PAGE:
During the first 20 years in this role, Rybak didn't have any special problems. His work consisted of issuing passports and of inspecting shepherding fields and collecting special taxes to Jews, as for example meat tax and candles tax. Together with four people, of whom two were gentiles, he forced the population to pay official taxes. The rabbis of Kartuz Bereza didn't intervene in city matters. This was because of rivalry existing between the rabbis the difficulty they had talking with each other.

In 1905 new winds began to blow and, as in other towns, turbulent groups arose in Kartuz Bereza. The police used to come to the City Council to watch the behavior and places where suspects inhabited. It was evident that when they suspected somebody, nothing good was waiting for him. The Town Council was located in Rybak's house and every time a policeman came to receive details about a suspicious Jew from a gentile, they immediatley brought the gentile an appetizing meal and a bottle of alcohol. The genteil ate and drank, and meanwhile somebody of Rybak's family ran to warn the suspect, who already knew what he should do.

The chief of police in Kartuz Bereza received a fixed bribe as annual compensation, so that nothing bad would happen to the Jews of the town.

Of the 1905 events, I remember one related to a Jewish soldier by the name of Horwitz who was stationed in Kartuz Bereza. He was detained by mistake and he was going to be very severely punished. The case came to the attention of youth's that formed the town revolutionary movement, and they decided to free him. They knew the detainee would be transported by the main road. At a preset hour, they left in a sled, and came face-to-face with those that took the detainee. One of youths stopped the guards to ask them something. When they stopped to answer him, he threw tobacco in their eyes. In that moment Horwitz escaped by getting onto the revolutionaries' sled.

The military began to look for the detainee. The revolutionaries arrived at Rybak's house and asked him to help them hide the Jew. Rybak had a brilliant idea: his house abutted the chief of police's house and a door separated the attics of both houses. They hid Horwitz in the police chief's attic! He was hidden there for two weeks, and when the military inspected each car that left the town, they didn't find him. When the military action subsided, Horwitz escaped to a nearby town, and then he left in a train to the German border. After a while, a letter arrived from him in the US.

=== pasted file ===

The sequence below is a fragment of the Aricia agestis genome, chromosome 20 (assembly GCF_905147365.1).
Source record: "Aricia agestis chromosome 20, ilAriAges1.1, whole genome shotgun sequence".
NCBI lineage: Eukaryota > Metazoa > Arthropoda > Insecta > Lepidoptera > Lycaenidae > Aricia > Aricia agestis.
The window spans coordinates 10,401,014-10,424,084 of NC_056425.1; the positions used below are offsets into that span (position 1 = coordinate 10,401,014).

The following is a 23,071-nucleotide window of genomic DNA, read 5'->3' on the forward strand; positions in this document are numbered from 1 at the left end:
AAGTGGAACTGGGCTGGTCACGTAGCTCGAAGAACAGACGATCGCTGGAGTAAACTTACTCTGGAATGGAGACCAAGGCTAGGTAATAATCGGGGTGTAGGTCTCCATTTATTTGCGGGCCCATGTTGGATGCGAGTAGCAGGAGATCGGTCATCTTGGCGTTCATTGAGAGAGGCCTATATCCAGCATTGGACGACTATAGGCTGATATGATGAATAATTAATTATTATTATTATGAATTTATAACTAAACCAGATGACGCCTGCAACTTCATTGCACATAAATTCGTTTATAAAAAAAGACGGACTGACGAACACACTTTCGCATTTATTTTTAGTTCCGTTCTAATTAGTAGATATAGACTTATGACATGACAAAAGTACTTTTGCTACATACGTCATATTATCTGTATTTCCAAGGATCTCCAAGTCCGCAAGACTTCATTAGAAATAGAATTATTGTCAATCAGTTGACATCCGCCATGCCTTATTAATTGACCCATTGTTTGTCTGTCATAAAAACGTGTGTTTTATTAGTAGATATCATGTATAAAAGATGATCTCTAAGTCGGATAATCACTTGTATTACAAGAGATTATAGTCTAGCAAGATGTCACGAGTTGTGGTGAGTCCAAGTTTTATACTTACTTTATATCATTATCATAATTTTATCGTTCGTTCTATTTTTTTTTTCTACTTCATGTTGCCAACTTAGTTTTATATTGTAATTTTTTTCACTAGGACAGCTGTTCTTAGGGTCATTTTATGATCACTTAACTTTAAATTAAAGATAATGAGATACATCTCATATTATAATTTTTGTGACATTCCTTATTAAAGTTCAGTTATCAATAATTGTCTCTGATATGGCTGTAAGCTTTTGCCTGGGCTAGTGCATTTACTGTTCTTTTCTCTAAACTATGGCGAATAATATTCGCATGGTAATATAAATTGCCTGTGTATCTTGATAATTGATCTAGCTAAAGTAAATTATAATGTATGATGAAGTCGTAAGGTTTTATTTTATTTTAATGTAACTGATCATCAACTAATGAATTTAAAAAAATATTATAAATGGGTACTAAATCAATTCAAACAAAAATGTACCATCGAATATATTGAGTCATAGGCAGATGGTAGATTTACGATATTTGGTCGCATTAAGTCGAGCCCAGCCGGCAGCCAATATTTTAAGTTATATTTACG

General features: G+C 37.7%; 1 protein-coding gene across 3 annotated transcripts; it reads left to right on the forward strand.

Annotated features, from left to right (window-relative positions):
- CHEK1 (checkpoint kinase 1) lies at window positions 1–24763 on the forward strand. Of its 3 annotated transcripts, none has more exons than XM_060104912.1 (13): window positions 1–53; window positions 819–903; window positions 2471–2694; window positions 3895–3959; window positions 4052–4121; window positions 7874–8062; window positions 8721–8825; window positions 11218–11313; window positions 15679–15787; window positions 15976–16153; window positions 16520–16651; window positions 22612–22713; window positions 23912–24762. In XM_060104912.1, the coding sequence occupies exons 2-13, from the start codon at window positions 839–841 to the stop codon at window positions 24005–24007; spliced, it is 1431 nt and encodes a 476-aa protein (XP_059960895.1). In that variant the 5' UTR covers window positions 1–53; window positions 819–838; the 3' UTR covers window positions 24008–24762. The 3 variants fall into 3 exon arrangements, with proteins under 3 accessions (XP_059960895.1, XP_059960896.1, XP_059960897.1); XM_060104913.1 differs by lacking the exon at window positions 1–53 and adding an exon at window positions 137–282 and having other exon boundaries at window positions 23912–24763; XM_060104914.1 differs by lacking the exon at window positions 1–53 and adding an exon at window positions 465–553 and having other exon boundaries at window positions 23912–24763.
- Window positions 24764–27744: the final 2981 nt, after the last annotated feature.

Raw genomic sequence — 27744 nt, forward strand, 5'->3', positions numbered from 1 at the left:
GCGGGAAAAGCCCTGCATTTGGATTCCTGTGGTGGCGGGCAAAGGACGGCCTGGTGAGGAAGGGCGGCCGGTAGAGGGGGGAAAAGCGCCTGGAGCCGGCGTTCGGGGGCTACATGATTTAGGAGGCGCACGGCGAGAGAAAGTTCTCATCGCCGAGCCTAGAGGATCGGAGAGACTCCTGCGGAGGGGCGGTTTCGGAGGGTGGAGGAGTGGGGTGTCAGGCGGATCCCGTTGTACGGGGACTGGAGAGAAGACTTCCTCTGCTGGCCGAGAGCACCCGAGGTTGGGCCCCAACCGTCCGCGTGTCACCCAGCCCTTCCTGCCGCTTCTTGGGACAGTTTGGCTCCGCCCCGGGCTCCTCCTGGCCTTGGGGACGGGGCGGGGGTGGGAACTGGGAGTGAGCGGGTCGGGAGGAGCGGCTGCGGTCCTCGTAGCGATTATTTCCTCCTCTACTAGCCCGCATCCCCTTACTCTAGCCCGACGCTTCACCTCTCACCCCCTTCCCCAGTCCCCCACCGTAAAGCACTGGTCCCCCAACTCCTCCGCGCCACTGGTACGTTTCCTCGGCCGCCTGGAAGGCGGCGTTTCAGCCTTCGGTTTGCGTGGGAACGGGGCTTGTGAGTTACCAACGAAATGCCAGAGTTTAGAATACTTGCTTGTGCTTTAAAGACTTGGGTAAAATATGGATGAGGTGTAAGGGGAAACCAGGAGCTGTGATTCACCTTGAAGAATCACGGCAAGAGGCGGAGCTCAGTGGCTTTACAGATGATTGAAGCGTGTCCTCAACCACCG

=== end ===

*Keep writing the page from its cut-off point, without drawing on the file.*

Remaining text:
Shimshon Dovid Shapira, intelligent man, Rybak's son-in-law, helped his father-in-law in complicated cases. With the help of Shapira and with money from Israel Grinberg (one of richest Jews of town), a Jewish state mixed school was founded in 1905, where Russian was taught. About 120 Jewish students studied there. Until 1915 it was directed by teacher Girashov.

With the help of both Shapira and Grinberg, the first Savings and Loan Fund was founded in 1909.

The Library had books in Russian, German and Yiddish, and was directed by Shapira. Many youths gathered there to read.

In February 1919, the Poles conquered Kartuz Bereza. The above-mentioned Naftaly Levinson, was named Mayor. The son-in-law of Shapria, Yechiel Nisan Zakheim was named Vice Mayor. He served for about ten years was in this position until he resigned. He was a studious and arrogant Jew, who defended interests of Jews with great effort. He offer them great support for Jewish institutions.

In 1939 Zakheim returned to Kartuz Bereza. He participated in community life, and during the Nazi conquest he tried alleviating Jews suffering in ghettos. He predicted the tragic end of Jews, and together with his wife Libe Shapiro (a dentist) and other activists, he committed suicide the night before the ghetto's liquidation. Their two children survived; both are outstanding engineers who were active in the secret French Jewish movements, and they fought with courage from there.